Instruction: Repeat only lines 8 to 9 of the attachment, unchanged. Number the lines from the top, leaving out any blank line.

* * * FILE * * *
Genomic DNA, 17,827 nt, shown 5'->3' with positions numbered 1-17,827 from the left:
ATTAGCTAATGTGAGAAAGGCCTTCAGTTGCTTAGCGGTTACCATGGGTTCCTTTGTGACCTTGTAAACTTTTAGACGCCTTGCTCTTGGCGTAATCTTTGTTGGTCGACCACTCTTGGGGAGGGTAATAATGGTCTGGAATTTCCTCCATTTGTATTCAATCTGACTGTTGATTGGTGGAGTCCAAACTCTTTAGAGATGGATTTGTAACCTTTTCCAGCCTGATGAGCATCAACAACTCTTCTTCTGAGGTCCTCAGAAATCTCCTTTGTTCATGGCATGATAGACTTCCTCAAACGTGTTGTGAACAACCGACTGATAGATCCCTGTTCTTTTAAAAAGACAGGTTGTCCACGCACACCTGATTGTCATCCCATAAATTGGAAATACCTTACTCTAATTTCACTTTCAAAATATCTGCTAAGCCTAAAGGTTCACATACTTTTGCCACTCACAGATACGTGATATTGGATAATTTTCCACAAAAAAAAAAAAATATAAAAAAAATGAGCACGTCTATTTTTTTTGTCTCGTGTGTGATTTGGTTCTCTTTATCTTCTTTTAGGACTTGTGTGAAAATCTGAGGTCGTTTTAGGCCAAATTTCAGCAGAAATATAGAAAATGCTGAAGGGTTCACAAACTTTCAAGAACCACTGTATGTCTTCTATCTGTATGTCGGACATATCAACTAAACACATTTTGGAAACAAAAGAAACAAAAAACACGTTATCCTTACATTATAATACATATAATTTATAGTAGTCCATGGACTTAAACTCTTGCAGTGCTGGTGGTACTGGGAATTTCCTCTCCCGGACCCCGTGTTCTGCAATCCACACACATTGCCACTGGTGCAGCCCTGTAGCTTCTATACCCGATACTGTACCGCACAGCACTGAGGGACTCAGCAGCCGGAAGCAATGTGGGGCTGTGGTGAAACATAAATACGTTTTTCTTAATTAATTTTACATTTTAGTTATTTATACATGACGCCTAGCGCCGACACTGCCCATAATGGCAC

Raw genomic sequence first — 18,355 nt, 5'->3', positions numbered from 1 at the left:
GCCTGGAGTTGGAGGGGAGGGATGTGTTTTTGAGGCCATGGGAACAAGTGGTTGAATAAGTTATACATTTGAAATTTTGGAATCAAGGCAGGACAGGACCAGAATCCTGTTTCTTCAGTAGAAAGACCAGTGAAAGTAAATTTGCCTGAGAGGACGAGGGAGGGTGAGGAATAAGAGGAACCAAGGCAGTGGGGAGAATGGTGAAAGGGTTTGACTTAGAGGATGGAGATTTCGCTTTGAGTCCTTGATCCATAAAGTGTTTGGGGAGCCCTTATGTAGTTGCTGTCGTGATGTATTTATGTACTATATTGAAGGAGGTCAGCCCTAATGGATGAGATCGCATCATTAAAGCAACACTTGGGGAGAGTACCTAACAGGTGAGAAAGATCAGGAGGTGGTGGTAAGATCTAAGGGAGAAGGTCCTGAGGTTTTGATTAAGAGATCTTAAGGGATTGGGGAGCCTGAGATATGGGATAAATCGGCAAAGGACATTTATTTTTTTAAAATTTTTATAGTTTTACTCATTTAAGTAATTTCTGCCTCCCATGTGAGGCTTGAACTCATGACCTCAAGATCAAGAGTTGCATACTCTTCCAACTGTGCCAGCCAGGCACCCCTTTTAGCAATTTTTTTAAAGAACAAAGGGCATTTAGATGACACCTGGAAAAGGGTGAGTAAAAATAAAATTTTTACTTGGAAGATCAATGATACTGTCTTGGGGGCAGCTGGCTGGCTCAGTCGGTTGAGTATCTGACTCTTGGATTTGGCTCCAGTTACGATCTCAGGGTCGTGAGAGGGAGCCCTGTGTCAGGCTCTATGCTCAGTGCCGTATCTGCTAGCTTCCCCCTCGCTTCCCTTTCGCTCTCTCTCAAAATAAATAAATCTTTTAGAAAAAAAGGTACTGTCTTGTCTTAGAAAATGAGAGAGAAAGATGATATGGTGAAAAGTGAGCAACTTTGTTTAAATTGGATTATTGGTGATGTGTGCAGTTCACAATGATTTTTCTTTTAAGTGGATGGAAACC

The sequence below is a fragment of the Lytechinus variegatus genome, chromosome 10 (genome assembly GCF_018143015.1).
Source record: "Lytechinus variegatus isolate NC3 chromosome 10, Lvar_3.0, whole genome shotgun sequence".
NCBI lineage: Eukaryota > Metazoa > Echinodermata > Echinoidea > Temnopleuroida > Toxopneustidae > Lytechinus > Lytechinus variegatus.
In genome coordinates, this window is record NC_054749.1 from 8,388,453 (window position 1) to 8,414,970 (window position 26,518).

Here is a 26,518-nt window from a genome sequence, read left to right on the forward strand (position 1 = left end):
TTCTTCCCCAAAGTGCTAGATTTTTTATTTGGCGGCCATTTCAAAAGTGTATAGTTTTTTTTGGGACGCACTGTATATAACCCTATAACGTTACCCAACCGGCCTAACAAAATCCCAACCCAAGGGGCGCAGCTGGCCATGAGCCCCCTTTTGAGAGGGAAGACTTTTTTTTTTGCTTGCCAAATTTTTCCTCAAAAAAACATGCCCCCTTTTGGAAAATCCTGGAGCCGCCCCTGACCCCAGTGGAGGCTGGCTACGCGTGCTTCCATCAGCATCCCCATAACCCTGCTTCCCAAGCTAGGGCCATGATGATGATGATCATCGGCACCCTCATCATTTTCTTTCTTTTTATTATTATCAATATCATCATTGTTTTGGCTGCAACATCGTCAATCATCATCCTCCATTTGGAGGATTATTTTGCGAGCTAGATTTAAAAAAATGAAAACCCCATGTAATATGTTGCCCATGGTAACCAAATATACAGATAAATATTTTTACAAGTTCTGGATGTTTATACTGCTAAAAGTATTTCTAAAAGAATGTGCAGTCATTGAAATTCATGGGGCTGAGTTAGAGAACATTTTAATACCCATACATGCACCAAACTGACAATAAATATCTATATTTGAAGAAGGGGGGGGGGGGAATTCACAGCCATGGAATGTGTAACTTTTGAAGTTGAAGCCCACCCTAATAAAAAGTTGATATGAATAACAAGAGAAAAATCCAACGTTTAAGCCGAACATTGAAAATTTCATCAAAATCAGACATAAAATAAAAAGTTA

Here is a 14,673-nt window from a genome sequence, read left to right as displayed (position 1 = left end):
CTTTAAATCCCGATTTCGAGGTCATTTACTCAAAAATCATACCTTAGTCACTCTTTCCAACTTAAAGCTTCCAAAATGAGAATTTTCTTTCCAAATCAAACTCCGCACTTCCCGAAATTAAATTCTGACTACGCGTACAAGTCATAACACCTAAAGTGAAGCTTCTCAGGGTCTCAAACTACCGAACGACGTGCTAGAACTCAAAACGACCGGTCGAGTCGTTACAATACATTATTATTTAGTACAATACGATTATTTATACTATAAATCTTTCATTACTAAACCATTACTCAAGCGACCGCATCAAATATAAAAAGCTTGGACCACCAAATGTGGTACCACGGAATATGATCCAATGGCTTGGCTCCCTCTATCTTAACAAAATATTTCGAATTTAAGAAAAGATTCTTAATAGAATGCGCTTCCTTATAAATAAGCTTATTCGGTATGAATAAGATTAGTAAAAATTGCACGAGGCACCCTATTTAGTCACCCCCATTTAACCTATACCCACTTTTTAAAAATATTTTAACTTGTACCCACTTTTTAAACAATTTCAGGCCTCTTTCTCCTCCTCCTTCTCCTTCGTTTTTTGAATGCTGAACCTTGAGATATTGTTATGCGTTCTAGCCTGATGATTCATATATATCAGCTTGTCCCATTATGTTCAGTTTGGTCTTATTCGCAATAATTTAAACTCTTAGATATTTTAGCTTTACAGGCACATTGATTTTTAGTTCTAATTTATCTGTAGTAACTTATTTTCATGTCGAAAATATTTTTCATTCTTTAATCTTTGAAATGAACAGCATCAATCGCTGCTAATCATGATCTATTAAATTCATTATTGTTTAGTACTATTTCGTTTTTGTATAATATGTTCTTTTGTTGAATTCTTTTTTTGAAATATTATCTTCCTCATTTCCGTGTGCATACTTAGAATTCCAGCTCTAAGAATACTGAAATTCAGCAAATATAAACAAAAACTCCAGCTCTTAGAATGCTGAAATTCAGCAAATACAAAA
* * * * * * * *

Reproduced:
In genome coordinates, this window is record NC_054749.1 from 8,388,453 (window position 1) to 8,414,970 (window position 26,518).

Here is a 26,518-nt window from a genome sequence, read left to right on the forward strand (position 1 = left end):